26 March 2008

U.S. tour kicks off in New York City

This week I kicked off my U.S. book tour in New York City. We had some laughs about the newly released Deadly Sins, but once we got into my material, I began to encounter some serious push-back on my thoughts about secularism and Islamism. I was more than happy to reciprocate.

This Monday I had the pleasure beginning with a reading at The Half King in Chelsea. Many thanks to Clay Ezell and Sebastian Junger at the Half King for making this happen. We had a room full of sharp people, many of whom were eager to discuss the state of the American Left and the Democratic Party. Afterwards I engaged in a polite fight with a woman from Revolution Books, who wanted to turn me on to Bob Avakian, chairman of the Revolutionary Communist Party. Lucky for me, she bought The Secular Conscience before realizing that I consider the Islamists a bigger threat than the Christian fundamentalists.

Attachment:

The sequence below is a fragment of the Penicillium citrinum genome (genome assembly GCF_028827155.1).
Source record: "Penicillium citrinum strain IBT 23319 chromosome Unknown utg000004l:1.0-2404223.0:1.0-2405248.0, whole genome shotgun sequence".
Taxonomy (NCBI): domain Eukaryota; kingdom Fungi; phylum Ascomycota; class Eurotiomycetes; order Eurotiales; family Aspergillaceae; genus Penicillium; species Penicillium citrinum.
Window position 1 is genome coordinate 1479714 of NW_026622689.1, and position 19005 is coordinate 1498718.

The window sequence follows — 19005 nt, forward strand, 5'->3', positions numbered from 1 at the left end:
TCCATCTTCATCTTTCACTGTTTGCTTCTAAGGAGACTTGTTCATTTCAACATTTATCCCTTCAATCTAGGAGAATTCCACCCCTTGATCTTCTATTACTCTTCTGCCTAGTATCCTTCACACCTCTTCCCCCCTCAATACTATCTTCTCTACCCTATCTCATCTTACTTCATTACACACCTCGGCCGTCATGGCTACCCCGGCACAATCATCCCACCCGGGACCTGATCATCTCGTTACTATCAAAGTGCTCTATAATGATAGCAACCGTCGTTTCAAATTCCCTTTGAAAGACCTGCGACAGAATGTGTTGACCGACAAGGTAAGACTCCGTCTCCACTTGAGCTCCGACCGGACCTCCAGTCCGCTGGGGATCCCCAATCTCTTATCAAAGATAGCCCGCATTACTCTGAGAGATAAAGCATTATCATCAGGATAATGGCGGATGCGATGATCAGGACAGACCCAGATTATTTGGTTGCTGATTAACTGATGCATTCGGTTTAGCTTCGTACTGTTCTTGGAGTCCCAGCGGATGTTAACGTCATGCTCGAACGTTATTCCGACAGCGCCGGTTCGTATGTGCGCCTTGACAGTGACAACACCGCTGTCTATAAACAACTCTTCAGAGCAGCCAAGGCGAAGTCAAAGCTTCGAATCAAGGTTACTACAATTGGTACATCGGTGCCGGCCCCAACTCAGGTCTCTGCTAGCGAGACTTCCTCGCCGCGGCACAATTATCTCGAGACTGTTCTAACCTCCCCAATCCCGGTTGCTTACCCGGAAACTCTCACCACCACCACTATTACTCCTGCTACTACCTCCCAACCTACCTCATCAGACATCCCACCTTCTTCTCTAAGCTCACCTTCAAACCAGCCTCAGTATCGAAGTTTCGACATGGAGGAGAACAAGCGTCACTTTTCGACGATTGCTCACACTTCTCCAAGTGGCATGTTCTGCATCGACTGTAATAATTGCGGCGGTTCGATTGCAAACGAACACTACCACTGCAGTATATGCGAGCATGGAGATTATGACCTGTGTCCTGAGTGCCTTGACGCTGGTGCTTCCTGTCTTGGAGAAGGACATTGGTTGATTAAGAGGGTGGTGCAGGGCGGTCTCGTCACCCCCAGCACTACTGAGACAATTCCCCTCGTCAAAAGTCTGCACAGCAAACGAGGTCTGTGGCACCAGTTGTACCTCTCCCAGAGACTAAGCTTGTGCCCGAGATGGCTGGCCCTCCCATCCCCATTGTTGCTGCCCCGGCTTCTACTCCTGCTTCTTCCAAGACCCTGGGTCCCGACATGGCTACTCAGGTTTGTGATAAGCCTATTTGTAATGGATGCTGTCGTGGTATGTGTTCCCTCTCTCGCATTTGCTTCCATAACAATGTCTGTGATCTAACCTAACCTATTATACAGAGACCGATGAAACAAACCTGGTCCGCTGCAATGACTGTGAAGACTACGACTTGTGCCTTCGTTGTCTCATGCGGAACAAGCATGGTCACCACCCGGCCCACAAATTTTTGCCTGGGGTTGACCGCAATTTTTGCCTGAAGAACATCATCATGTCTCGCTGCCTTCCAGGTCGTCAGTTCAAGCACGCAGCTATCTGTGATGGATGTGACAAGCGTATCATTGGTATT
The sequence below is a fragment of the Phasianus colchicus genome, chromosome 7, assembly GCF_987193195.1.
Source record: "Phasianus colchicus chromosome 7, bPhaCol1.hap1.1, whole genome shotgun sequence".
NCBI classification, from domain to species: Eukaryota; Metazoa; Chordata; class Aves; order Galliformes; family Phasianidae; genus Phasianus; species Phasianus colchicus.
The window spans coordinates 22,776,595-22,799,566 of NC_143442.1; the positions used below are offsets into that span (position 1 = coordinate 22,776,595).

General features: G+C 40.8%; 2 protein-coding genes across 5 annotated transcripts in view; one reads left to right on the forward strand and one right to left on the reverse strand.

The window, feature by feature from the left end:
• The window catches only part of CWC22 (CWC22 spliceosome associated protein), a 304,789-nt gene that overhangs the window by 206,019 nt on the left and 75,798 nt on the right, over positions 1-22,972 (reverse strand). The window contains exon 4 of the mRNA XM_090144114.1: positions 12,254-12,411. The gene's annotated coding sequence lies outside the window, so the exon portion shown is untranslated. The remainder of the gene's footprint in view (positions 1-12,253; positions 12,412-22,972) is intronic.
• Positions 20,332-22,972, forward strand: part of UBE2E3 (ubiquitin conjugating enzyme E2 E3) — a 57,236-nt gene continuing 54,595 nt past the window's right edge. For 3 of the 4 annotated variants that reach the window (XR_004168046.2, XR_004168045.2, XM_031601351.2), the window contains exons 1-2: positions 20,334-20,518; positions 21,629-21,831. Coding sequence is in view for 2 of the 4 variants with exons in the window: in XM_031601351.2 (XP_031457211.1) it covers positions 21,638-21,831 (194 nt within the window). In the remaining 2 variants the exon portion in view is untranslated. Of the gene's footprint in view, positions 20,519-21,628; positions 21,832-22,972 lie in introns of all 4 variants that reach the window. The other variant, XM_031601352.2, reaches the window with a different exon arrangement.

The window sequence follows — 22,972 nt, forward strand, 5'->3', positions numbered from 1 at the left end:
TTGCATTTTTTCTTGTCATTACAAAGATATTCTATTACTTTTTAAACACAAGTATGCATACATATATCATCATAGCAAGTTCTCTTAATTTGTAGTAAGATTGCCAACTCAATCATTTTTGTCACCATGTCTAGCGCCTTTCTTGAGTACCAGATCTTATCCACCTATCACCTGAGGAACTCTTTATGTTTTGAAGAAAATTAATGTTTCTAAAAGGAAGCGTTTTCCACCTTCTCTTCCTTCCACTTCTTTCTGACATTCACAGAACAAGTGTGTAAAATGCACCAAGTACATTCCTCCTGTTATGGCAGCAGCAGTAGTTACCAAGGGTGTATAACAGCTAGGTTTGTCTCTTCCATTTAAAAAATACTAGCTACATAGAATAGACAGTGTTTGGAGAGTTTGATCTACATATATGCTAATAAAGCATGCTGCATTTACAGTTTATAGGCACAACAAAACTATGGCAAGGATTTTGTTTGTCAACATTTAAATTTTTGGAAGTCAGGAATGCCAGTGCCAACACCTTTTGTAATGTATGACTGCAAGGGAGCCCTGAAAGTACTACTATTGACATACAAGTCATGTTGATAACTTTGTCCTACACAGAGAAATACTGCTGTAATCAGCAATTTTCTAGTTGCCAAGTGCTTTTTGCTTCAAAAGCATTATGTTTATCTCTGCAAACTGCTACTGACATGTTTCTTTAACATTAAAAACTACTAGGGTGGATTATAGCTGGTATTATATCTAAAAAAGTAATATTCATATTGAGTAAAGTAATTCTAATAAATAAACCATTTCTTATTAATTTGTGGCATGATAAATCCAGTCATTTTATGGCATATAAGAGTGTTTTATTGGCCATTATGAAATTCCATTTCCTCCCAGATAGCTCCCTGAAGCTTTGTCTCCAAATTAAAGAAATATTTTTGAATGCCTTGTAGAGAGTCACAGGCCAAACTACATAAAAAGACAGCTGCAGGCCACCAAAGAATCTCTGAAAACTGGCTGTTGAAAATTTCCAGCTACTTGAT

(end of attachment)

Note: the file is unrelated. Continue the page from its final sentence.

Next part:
Last night I spoke at Columbia University, hosted by a student group the Columbia Skeptics. One audience member seemed to defend Ahmadinejad's statement on gays, suggesting he had been misunderstood. The NYC-based composer and secularist blogger Richard Einhorn wondered whether by reprinting the Danish cartoons of the Prophet Muhammad, Free Inquiry magazine and others were playing into the hands of conservative bigots. Perhaps under the influence of cold medicine, I just blared that I didn't care. Should it matter to our defense of his free expression that Theo van Gogh was an asshole? Richard, a friend of mine, invited me to do an interview for his blog to discuss further. The leaders of the student group, Alon Levy and Jennifer Bernstein, presented me with some of the most probing questions yet. Thanks to Alon and Jennifer for bringing me on campus.

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